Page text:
3) Get enough healthy fat.

“Wait a minute,” you might say; “I thought the IB approach would have me cutting fat from my diet.” In some ways you are right. The unnatural, altered, chemically-processed fats like the trans fats found in many French fries, donuts, snack foods, salad dressings and crackers should be eliminated. They are not in the right form to be useful to the body and create havoc as the body tries substituting them for the healthful fats that support skin, hair, hormonal, mood and cellular membrane health.

Fats and fat-rich foods that have a long history of use and that have been shown to be of great benefit, however, should be consumed in body type appropriate amounts. Include foods like butter, extra virgin olive oil, coconut oil, fish oils, nuts, seeds and avocados in your diet on a daily basis.

4) Watch the dairy intake.

The IB approach allows for modest amounts of dairy products as part of the daily protein-rich food intake. Medium fat cheeses and yogurt are decent protein sources for many people and can play a part in a healthy diet. If you tolerate dairy well, eat dairy products in moderation, but, if possible, look for organic, and if available where you live, even raw sources. If you have allergies or intolerances to dairy products, keep them out of your diet and omit dairy products in recipes or make diary-free substitutions.

5) Increase your vegetable intake, and perhaps have a bit of fruit.

Fresh fruits and vegetables are valuable sources of a variety of vitamins, minerals and enzymes and, as well, contain phytochemicals that play an important role in disease prevention and eradication. Current research also seems to indicate that certain plant food properties help properly regulate the body’s blood vessel growth, ensuring that fat cells do not become too well fed and thus grow more rapidly than they should. Produce also contains high water content, valuable fibre, and enzymes—catalysts for many of the body’s chemical processes. Vegetables should be consumed daily, both raw and cooked, in relatively high amounts (i.e. 6-8 servings/day, including leafy greens).

Where does fruit intake factor into the IB plan? Depending upon body type and dietary phase, 0-3 servings of fruit can be eaten each day, with Protein body types needing less and often no fruit. As much as possible, choose whole fruit rather than fruit juice. The additional fibre contained in whole fruits contributes in a variety of ways to good health, including slowing the metabolism of the fructose naturally contained in fruit.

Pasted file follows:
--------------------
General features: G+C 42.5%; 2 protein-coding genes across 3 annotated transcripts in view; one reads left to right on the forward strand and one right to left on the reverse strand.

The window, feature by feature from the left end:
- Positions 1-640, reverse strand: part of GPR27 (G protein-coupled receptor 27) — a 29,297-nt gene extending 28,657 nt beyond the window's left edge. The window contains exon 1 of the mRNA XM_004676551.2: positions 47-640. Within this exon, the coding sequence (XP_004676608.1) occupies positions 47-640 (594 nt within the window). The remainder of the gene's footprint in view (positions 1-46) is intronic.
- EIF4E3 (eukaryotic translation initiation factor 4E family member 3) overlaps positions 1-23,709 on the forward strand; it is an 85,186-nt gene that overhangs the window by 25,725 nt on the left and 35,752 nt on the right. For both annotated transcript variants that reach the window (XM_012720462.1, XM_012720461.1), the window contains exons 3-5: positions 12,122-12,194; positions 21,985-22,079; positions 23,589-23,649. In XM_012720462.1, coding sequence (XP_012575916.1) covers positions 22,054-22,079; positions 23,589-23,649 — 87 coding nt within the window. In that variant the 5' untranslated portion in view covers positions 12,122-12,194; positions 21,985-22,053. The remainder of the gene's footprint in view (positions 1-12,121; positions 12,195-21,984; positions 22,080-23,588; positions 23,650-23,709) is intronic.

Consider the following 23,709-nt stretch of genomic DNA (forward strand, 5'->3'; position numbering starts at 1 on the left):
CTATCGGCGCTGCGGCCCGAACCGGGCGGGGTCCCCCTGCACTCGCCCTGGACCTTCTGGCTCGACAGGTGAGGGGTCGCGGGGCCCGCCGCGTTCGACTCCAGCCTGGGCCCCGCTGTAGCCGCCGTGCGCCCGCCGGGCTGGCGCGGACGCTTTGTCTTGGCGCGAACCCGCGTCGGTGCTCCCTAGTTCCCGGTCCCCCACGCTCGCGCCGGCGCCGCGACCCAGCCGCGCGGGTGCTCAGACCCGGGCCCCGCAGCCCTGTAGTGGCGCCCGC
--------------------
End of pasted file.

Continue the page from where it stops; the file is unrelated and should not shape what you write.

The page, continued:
One of the conclusions found in the report on Obesity in Canada was that “There is an obesity crisis in this country. Canadians are paying for it with their wallets—and with their lives.”

The report also noted, however, that “there is hope.”

Here at In Balance, we believe our family wellness and weight release program, fosters that hope in Canada and in the USA and beyond, wraps it in courage and allows educated, empowered parents to provide an inheritance of health for their children!

Like to find out more about your or your child’s body type or practical ways to easily implement our 5 Back to Basics food tips?

Then be sure to check our week long Gift-Giving Spree where we are currently making available three helpful family tools:

  1. A Body Type assessment quiz for parents and kids (What Veggie are You?
  2. A practical and simple way to put together healthy lunches (Lickety Split Lunchtime Infographic
  3. A Family Toxicity Assessment (with tips on how to detoxify!

The gifts are available until October 21st so be sure to check them out soon! You and your family will be super glad you did!

Brenda Wollenberg BSW RHN is a specialist in natural wellness programs for children, teens and adults, has been featured on TV and podcasts, and is author of Overweight Kids in a Toothpick World, a practical manual for families dealing with childhood obesity. She recently redefined the path to both family and adult wellness by creating In Balance Wellness and Weight Release Programs (, safe, simple and sustainable systems that combine home learning modules, weekly online support and weekend live intensives. Her decades of experience as a social worker, pastor and nutritionist allow her to uniquely and compassionately share on body, mind and spirit wellness. All of it, however–the passion for health, the teaching and the learning–started at home with her husband, Mark, and their amazingly wonderful five children.